Sanitation workers are out on strike again in China

China’s sanitation workers were back in the news again last month, staging protests over low pay and benefits in three cities; Shanghai, Liuzhou in Guangxi and Taiyuan in Shanxi.

Sanitation workers are among the lowest-paid workers in China, they have few if any benefits, and have to work long hours in hazardous conditions. Conditions are so dangerous in fact that sanitation workers account for about 13 percent of all the work-related accidents recorded on CLB’s Work Accident Map.

Because of their precarious working conditions, sanitation workers are also often among the most unified and determined in China when it comes to collective action. They were particularly active in 2013 and 2014, accounting for 19 percent of all service sector protests recorded on the CLB Strike Map during those two years. Probably the best known and most successful protest at that time was the two-week Guangzhou University Town strike in 2014, which gained national media attention.

However, many of the grievances raised by workers four years ago are still evident today, as the two incidents detailed below illustrate.

Sanitation workers arrested for protesting low pay in Liuzhou

Nearly one hundred sanitation workers went on strike in Liuzhou, Guangxi, on the morning of 26 March. The workers gathered in front of the municipal government building, chanting slogans and demanding an explanation from city officials for their continuing low pay levels.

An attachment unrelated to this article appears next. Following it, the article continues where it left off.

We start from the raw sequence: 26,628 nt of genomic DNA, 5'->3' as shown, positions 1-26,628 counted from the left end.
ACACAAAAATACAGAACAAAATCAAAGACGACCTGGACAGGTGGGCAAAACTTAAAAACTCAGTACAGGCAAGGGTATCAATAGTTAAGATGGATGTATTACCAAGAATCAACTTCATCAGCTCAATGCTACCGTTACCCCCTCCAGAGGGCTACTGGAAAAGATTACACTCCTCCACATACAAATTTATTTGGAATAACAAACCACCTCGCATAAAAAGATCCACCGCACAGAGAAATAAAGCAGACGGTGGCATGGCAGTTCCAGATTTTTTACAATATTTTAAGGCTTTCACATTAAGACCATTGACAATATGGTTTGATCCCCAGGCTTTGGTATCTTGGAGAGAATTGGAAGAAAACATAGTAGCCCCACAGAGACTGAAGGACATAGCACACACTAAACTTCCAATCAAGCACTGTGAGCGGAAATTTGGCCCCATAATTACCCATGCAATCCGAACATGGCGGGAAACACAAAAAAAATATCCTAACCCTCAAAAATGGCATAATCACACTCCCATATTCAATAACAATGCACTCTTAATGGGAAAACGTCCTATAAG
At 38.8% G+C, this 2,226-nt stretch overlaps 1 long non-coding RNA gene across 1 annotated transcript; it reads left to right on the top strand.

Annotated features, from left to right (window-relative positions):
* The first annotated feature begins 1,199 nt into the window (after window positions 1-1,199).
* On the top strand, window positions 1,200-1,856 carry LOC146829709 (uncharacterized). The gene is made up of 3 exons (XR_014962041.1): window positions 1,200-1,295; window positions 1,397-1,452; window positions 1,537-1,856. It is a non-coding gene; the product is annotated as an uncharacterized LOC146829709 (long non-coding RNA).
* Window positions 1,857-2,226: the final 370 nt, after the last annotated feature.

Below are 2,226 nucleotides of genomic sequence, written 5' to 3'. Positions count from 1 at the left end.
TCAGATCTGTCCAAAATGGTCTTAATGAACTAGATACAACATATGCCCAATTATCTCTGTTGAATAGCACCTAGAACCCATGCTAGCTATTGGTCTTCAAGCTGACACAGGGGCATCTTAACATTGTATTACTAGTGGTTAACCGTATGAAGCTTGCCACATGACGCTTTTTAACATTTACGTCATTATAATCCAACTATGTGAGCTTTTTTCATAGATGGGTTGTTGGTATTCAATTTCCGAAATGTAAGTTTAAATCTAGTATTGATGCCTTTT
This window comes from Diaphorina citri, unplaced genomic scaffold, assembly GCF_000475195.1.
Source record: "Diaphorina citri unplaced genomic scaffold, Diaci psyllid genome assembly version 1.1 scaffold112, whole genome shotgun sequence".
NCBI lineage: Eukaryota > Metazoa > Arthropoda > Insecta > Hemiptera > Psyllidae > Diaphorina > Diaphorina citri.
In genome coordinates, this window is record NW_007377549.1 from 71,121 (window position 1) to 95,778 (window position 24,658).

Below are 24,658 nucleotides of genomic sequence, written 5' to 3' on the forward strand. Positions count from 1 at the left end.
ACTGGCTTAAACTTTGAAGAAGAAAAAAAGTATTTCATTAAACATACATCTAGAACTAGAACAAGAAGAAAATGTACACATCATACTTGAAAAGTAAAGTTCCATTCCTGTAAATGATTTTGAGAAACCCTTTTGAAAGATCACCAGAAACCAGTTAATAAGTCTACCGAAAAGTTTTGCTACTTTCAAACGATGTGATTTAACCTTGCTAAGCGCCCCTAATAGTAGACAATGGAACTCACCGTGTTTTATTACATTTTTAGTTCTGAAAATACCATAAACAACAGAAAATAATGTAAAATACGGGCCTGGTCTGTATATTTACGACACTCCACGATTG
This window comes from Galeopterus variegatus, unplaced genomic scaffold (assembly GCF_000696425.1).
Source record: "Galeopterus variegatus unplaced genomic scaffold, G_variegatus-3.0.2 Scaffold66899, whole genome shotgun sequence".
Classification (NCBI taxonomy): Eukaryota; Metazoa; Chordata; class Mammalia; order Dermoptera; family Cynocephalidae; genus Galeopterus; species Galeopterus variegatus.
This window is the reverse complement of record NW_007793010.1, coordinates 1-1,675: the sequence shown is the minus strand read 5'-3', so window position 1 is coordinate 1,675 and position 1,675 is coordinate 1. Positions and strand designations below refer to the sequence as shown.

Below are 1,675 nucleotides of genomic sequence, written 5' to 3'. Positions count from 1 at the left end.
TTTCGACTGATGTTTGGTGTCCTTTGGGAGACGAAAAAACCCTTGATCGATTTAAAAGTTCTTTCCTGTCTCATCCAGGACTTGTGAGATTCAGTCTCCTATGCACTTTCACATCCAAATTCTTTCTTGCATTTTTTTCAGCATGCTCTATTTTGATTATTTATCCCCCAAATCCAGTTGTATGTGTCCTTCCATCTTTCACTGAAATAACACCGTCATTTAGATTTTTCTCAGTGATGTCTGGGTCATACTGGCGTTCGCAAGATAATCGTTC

After the workers staged a sit-in for a few hours, hundreds of police officers were dispatched to the scene. They surrounded the workers and threatened to arrest anyone who refused to leave. Videos posted online showed several workers being arrested with one detained in handcuffs. The strike and subsequent arrests received considerable attention online.

It is understood that most of the sanitation workers in Liuzhou were hired by local employment agencies on a temporary basis with few benefits. The majority were elderly, most in their fifties, and were willing to take the job only because they could not find any other suitable employment in the city.

Sanitation workers stage six-day strike to protest salary cut

Several hundred sanitation workers began a six-day strike in Shanghai’s Changning district on 26 March. The workers, employed by three separate labour agencies, were protesting a cut in working hours, salary, and the lack of any safety equipment.

One of the labour agencies issued a notice informing workers that they would work one hour less each day and that subsidies for morning and night work would be cut. When calculated on a monthly basis, the workers stood to lose 560 yuan or about 19 percent of their 3,000 yuan salary.

Workers from this agency protested in front of the district government on 26 March but when their demands were ignored, the strike spread to the other two agencies. Several workers were injured in the strike and four were arrested and subsequently released. Unconfirmed reports said the agencies eventually agreed to halve the salary cut to 280 yuan per month.

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